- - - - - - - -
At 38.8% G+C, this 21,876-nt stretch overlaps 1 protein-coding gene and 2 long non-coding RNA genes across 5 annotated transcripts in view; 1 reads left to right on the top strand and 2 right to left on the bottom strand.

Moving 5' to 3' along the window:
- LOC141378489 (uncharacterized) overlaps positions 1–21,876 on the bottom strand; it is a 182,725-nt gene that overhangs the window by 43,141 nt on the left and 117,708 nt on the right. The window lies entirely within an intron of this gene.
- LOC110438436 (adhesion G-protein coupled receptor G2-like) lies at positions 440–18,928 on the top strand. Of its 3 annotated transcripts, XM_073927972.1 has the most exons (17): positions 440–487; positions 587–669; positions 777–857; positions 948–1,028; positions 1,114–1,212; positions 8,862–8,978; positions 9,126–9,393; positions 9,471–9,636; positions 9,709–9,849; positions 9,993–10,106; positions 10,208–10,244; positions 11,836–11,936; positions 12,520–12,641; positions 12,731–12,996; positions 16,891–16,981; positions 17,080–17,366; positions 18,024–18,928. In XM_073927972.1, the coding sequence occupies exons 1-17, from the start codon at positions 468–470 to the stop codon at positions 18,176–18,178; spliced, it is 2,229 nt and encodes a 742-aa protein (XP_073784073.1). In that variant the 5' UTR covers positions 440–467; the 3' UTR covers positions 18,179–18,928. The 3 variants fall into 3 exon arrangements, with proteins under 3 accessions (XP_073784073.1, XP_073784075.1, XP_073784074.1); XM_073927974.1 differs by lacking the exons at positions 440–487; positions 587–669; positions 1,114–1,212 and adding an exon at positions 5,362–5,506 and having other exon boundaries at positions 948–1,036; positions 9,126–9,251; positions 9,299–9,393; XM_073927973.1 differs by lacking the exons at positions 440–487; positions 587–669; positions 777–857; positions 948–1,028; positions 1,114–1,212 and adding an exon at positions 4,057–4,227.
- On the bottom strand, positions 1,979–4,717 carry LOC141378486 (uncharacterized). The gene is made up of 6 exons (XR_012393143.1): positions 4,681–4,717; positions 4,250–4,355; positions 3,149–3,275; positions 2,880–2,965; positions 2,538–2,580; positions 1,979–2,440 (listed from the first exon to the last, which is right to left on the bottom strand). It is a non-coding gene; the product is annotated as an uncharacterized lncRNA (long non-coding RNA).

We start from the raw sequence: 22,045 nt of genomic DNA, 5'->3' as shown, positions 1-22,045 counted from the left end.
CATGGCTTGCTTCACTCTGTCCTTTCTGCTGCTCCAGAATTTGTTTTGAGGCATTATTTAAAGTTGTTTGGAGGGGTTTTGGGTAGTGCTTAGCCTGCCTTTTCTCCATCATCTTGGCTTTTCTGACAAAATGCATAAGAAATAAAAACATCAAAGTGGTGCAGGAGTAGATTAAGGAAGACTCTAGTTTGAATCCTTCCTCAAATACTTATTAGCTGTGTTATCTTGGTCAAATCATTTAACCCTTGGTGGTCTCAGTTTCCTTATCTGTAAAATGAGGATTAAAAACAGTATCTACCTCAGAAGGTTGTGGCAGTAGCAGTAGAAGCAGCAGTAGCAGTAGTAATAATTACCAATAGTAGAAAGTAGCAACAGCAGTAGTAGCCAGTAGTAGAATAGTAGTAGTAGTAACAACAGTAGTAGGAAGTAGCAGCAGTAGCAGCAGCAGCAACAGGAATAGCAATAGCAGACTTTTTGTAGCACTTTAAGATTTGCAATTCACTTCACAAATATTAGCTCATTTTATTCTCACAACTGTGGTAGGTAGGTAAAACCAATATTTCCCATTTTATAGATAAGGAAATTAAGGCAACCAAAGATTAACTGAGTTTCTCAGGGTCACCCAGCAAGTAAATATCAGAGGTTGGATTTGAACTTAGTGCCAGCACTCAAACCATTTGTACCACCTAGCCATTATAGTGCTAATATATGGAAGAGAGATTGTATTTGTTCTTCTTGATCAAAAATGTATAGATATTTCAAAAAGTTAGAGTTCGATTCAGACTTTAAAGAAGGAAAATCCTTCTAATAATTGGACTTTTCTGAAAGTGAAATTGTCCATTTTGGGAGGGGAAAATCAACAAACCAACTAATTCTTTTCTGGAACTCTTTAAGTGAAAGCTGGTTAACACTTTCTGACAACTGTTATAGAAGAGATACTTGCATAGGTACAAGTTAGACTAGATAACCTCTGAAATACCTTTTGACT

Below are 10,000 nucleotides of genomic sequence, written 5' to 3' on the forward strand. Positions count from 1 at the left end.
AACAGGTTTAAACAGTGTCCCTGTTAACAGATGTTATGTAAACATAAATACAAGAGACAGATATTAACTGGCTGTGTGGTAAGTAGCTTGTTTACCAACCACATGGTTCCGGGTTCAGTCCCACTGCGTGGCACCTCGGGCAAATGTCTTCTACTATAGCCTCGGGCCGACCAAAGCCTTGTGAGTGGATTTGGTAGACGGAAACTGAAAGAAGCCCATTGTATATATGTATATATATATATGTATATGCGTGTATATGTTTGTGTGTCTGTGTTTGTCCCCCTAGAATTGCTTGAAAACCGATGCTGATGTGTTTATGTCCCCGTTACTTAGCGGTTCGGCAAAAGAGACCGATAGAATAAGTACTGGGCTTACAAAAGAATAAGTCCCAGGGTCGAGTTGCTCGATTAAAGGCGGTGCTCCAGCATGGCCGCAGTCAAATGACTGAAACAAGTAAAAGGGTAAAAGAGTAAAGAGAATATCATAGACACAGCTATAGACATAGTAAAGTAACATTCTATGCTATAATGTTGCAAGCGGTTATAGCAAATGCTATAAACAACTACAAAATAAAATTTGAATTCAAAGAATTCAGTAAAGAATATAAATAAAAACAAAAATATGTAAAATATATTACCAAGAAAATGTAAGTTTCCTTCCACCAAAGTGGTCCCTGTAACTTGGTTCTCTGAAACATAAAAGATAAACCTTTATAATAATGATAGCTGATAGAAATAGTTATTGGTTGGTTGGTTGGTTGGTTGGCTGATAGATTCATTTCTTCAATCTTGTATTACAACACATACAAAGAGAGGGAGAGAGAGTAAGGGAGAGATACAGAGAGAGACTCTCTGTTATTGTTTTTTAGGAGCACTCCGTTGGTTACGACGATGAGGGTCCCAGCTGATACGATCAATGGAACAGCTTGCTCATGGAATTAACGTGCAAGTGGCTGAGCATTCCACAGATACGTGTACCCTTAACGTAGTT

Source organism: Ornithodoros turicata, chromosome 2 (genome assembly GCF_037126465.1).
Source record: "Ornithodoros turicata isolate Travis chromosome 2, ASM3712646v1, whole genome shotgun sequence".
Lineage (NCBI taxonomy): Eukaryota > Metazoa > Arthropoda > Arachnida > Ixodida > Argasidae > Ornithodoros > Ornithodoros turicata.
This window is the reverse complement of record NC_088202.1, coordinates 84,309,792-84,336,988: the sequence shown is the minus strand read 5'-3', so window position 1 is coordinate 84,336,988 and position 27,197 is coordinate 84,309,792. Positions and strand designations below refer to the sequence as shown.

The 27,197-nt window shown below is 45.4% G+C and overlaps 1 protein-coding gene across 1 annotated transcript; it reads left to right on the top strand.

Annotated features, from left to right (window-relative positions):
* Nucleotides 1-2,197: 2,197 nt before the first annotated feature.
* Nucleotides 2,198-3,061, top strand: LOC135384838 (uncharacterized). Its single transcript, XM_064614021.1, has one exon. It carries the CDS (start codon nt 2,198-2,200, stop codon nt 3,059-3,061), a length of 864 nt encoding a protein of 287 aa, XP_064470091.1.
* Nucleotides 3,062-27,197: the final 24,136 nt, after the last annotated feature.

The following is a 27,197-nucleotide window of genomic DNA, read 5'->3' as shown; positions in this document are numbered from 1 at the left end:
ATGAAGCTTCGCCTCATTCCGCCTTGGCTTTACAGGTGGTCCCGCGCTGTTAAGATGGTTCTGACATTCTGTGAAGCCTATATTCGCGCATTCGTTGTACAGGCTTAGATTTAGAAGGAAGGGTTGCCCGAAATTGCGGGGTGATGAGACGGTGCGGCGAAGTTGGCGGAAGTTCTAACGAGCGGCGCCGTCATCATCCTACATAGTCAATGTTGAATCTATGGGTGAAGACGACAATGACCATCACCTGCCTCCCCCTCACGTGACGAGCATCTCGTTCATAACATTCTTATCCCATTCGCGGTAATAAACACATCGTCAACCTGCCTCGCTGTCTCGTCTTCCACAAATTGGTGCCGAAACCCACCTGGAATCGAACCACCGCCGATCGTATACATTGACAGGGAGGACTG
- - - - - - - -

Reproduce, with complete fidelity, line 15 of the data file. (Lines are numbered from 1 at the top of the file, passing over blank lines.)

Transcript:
Annotated features, from left to right (window-relative positions):